A Ririe, Idaho woman ran out of luck in court Monday and was sentenced to prison for stealing from an employer.
As a result of a probation violation, Tamra Raymond, 46, was sentenced to two to six years in prison by Judge Brent Moss.
Raymond had been on probation on a 2007 case where she was charged for grand theft for taking funds from Christensen Dental in Rexburg.
According to court records, Christensen Dental has relocated to Wasilla, Alaska.
An investigation by the Rexburg Police Department indicated that the thefts took place between Jan. 1, 2006, and Feb. 16, 2007.
The grand theft charge was filed March 19, 2007.
On July 9, 2007, Raymond agreed to plead guilty to the charge and she was sentenced on Aug. 20, 2007.
Court records show that restitution in that case was finally set at $45,000.
Although the two to six year prison sentence was a possibility at that time, the court retained jurisdiction for 120 days, and Raymond underwent counseling and evaluation.
But despite the retained jurisdiction period, Raymond wound up back before the court.
The probation violation was filed on Nov. 17 in relation to seven counts of forgery that were filed against Raymond in Jefferson County on Sept. 25.
In the new case, Raymond pleaded guilty to an amended charge of petty theft, and the other six forgery charges were dropped.
On Oct. 16 she was sentenced to 360 days in jail, but 338 days were suspended.
In court Monday, Raymond admitted forging checks from her latest employer, Rocky Mountain Performance, an auto repair company in Jefferson County, but said she would commit to additional counseling and avoid taking positions where she would handle an employer's money.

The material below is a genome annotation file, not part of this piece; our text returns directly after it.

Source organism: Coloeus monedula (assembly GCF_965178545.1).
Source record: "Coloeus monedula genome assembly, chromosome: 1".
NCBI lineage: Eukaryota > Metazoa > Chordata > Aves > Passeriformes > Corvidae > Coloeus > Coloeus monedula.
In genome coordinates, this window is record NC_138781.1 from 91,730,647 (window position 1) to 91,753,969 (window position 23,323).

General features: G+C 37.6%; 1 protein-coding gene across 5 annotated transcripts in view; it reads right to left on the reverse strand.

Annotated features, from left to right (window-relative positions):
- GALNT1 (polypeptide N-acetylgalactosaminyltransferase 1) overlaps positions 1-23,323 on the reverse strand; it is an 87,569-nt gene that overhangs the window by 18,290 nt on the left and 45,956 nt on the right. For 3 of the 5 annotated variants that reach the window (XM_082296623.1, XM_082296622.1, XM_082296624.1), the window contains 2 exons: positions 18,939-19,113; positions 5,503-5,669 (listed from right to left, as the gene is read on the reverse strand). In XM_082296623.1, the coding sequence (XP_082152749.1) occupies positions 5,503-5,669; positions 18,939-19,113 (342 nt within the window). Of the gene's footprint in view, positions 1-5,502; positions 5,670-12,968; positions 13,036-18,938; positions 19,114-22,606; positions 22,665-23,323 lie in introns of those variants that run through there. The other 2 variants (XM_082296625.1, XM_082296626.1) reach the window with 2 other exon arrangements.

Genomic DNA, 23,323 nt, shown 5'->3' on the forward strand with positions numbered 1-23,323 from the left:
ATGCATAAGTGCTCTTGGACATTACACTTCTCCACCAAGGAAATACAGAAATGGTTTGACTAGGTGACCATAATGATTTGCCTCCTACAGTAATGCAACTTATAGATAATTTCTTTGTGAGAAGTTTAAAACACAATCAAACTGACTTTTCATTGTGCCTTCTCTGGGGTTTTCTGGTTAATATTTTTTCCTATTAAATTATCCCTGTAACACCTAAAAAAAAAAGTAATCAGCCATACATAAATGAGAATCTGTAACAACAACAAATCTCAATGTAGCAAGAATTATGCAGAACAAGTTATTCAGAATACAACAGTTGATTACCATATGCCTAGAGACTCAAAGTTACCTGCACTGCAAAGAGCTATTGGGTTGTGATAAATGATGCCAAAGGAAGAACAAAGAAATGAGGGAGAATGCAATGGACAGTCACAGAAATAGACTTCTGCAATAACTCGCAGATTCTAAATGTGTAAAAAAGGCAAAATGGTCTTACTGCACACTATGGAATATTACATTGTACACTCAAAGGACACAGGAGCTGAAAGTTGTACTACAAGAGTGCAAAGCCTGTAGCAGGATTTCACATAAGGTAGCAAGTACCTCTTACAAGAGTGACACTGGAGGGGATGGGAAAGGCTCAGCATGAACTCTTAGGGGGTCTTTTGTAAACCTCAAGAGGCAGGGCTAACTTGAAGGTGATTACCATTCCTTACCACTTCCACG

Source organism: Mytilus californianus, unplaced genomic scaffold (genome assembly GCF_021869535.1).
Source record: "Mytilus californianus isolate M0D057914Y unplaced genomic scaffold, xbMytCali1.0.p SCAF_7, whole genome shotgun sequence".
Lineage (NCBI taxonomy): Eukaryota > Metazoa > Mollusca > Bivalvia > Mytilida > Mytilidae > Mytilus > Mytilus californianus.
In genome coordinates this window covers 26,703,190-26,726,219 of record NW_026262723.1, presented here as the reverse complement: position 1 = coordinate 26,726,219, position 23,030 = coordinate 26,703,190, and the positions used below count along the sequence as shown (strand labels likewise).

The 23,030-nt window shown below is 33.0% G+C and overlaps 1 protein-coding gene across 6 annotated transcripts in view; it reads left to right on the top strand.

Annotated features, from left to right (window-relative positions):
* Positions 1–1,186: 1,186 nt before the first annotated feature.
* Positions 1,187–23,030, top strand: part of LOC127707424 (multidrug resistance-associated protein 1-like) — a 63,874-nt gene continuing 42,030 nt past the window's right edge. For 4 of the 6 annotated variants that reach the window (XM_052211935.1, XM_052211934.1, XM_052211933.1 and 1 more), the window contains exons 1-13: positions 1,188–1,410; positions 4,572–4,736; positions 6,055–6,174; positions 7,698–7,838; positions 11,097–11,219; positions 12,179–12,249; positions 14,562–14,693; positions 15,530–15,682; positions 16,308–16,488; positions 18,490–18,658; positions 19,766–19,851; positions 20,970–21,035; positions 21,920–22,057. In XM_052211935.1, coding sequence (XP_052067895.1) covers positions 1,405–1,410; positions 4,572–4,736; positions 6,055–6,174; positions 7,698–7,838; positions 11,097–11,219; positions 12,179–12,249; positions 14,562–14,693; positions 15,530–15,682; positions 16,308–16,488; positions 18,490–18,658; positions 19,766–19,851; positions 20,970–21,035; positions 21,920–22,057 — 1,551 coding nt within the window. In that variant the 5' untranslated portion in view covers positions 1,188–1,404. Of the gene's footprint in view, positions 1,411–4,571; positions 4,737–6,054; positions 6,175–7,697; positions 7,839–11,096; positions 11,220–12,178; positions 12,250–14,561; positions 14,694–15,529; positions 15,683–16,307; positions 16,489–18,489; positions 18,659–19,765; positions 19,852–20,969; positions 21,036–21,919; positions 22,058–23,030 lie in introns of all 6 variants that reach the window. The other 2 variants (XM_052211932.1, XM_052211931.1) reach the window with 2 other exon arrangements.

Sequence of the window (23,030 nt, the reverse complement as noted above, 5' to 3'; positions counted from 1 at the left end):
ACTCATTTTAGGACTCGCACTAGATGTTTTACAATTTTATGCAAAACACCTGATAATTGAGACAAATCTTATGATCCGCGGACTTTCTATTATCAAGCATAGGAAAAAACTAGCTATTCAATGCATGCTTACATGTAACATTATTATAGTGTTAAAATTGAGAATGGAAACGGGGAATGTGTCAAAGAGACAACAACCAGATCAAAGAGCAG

She said she had deposited money from her husband's account into the auto repair business's account to help the company avoid overdraft charges.
"I never took any money. It was just going back and forth," she said.
Todd Porter, the owner of Rocky Mountain Performance, told the court that Raymond had forged his name on 43 checks, which led to difficulties in making payroll for his employees.
He said the losses also caused his bank to close his accounts, and he had to borrow around $10,500 to cover overdraft charges.
Raymond's attorney, Jim Archibald, questioned why the probation department allowed Raymond to accept employment where she was handling company funds.
He recommended that she be placed back on probation so she could continue to pay restitution and receive counseling.
Prosecutor Sid Brown disputed the need for counseling.
"What's the counseling for?" he said. "It's because she has a heart as big as all outdoors? Her story is totally and completely ridiculous. She was kiting checks, until she got caught. She's a thief - she needs to go to the penitentiary."
Raymond will receive credit for time already served in the dental office case.